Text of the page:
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## #1 2005-12-13 13:13:45

Chemist
Member
Registered: 2005-12-12
Posts: 35

### Equation

Can anyone prove the validity of this equation by deriving it :

f(AxBy) = (fA^xfB^y)^[1/(x+y)]  ?

"Fundamentally one will never be able to renounce abstraction."

Werner Heisenberg

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## #2 2005-12-13 15:57:15

ryos
Member
Registered: 2005-08-04
Posts: 394

### Re: Equation

a^x*a^y = a^(x+y), but it only works for a common base. Therefore,

ƒ(AxBy) = ƒ(Ax) * ƒ(By) = [ƒ(Ax) * ƒ(By)]^[(x+y)(1/x+y)] = [ƒ(Ax)^x * ƒ(By)^y]^[1/(x+y)]
if and only if ƒ(Ax) = ƒ(By).

Last edited by ryos (2005-12-13 16:05:53)

El que pega primero pega dos veces.

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## #3 2005-12-13 19:51:45

MathsIsFun
Registered: 2005-01-21
Posts: 7,664

### Re: Equation

Ahhh... bases! A is in base x, and B is in base y, right?

"The physicists defer only to mathematicians, and the mathematicians defer only to God ..."  - Leon M. Lederman

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## #4 2005-12-14 02:11:45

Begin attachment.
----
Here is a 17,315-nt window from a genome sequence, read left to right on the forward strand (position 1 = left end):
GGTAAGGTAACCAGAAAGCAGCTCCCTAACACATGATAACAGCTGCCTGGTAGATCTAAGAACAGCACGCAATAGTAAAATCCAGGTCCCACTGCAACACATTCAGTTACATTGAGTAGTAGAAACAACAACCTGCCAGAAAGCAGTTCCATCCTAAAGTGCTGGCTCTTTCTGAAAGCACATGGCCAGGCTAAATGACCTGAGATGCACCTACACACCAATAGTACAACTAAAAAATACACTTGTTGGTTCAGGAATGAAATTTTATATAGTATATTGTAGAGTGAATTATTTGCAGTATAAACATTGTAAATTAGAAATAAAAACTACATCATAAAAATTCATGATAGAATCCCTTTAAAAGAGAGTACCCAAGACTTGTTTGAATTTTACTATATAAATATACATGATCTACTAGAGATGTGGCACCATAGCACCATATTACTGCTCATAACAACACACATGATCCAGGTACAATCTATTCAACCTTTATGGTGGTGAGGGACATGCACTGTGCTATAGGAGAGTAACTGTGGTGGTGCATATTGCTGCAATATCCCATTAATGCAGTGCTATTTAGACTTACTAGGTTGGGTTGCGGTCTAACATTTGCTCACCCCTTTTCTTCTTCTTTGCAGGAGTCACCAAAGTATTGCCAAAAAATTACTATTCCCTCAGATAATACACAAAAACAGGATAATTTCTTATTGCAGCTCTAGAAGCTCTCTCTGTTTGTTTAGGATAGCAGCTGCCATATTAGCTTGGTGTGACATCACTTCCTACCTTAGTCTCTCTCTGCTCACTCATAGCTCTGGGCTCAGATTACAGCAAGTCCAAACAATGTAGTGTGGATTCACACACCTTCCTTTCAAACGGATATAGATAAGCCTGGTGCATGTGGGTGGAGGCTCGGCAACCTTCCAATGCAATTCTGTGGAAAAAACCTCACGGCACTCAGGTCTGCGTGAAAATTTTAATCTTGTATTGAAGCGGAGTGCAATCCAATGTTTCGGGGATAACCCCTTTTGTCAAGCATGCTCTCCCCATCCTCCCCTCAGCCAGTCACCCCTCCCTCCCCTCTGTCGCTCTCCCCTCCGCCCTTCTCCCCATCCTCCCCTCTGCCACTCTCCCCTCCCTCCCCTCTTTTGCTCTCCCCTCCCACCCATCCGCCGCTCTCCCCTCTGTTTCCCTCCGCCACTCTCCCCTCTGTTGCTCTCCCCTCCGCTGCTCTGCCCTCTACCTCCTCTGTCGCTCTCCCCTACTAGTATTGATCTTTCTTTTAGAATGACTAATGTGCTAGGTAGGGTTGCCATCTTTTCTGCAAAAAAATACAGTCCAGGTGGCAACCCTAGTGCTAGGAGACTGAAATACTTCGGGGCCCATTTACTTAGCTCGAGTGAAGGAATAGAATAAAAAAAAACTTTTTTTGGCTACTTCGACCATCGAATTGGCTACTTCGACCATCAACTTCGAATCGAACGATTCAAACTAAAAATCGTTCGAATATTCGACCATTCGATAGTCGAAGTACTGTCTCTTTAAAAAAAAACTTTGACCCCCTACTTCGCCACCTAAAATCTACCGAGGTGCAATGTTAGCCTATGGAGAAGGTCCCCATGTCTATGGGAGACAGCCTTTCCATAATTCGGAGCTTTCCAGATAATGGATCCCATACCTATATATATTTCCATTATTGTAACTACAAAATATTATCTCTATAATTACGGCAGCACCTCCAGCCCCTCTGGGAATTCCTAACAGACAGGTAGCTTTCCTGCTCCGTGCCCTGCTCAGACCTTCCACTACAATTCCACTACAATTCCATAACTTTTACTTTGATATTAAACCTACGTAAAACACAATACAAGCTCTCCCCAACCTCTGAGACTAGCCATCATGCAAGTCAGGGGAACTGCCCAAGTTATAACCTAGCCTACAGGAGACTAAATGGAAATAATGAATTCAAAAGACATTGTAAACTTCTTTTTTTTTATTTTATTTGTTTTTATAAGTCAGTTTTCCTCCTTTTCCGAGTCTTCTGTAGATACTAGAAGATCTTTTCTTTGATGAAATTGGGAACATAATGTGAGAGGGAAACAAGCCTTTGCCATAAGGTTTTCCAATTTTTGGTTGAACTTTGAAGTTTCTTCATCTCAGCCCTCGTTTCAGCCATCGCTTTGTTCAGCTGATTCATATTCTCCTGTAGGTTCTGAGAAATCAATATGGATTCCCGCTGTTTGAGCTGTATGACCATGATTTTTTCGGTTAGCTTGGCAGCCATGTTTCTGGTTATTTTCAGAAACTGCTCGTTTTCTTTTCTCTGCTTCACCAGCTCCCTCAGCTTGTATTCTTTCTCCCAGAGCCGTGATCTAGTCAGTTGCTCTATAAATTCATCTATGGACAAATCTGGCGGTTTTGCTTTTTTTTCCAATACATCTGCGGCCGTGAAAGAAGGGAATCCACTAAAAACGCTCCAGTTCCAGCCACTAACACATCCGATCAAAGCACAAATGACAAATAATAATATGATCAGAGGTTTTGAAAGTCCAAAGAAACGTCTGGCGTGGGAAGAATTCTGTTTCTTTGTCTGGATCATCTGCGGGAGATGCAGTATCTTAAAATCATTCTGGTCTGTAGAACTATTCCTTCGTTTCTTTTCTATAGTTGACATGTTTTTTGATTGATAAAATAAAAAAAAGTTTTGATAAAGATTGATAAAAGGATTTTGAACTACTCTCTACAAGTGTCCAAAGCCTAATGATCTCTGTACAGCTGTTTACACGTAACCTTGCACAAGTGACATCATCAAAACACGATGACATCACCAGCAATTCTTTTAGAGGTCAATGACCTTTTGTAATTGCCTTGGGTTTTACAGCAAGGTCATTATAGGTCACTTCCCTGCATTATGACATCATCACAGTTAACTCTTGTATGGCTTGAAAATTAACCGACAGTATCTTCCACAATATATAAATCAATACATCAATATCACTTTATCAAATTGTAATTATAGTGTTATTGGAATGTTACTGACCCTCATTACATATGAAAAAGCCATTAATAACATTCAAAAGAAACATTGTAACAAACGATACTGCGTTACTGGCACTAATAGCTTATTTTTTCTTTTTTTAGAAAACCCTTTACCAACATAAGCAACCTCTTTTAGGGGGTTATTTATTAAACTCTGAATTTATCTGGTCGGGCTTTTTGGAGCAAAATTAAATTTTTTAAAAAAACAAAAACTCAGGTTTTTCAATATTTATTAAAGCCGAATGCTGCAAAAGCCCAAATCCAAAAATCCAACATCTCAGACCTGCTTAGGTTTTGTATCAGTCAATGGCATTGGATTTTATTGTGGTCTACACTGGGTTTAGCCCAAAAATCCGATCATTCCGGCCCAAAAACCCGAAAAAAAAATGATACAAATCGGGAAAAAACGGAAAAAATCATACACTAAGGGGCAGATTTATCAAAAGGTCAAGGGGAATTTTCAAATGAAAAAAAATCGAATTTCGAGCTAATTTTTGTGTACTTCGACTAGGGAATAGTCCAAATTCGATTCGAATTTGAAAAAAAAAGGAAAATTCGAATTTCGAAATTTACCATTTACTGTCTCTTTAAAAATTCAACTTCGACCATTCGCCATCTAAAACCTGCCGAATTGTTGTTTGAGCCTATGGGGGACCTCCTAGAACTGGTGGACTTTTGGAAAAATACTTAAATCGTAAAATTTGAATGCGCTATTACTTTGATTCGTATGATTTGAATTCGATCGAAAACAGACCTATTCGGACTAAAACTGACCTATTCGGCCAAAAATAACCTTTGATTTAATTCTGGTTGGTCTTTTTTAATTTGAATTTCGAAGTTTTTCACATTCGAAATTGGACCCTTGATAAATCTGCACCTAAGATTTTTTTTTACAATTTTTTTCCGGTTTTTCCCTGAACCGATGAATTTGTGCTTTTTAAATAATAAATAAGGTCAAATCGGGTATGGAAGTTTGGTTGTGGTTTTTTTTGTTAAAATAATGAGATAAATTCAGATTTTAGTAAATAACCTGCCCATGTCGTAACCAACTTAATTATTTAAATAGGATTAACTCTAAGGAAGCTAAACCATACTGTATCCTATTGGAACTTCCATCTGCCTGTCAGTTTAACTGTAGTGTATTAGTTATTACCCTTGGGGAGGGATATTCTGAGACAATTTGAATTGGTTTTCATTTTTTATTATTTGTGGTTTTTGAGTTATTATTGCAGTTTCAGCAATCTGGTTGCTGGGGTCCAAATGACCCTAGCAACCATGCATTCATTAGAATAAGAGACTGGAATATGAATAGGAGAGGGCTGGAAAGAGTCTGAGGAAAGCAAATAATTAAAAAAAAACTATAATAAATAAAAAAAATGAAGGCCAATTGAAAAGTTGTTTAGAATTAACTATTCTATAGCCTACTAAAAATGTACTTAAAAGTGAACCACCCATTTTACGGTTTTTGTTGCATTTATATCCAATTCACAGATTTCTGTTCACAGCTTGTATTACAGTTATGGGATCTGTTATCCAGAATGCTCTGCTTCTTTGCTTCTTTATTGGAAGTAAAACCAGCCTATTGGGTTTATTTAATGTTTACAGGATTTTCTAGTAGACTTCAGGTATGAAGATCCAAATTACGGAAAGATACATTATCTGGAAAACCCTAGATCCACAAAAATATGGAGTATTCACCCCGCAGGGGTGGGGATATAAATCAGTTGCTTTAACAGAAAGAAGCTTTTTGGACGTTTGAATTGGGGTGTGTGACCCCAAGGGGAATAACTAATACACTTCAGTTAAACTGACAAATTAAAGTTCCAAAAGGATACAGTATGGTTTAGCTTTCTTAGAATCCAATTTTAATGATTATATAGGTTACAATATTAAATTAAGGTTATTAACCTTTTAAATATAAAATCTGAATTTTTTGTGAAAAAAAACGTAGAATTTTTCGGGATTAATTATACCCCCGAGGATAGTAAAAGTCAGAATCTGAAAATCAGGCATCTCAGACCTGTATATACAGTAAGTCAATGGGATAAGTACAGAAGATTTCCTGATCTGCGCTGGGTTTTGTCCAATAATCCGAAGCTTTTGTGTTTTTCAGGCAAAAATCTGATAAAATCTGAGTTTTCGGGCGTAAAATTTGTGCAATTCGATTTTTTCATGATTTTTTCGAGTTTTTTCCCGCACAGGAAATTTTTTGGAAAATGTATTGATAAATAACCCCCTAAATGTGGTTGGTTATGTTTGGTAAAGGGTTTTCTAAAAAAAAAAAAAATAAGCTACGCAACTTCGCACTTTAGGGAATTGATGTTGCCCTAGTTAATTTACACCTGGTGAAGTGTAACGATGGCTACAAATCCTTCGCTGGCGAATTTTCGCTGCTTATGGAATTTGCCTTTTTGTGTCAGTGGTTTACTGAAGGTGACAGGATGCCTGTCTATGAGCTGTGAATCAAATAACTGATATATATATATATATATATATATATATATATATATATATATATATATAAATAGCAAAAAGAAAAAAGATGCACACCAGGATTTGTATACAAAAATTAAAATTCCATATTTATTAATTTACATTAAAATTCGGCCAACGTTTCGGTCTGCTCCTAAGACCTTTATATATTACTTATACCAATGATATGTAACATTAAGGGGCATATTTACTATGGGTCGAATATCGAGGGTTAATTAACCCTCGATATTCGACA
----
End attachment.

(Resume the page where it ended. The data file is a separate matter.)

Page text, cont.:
Chemist
Member
Registered: 2005-12-12
Posts: 35

### Re: Equation

My post wasn't very clear, so let me first clarify that it is not given that f(Ax) = f(By). I should add that f denotes an activity coefficient, so it's a constant.

And yes MathsIsFun , A is in base x, and B is in base y. Hope you figure it out cos I've been told it's a difficult problem.

"Fundamentally one will never be able to renounce abstraction."

Werner Heisenberg

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## #5 2005-12-14 02:18:04

Chemist
Member
Registered: 2005-12-12
Posts: 35

### Re: Equation

Call f anything you wish k, n, l, ...  it is not  , a function.

"Fundamentally one will never be able to renounce abstraction."

Werner Heisenberg

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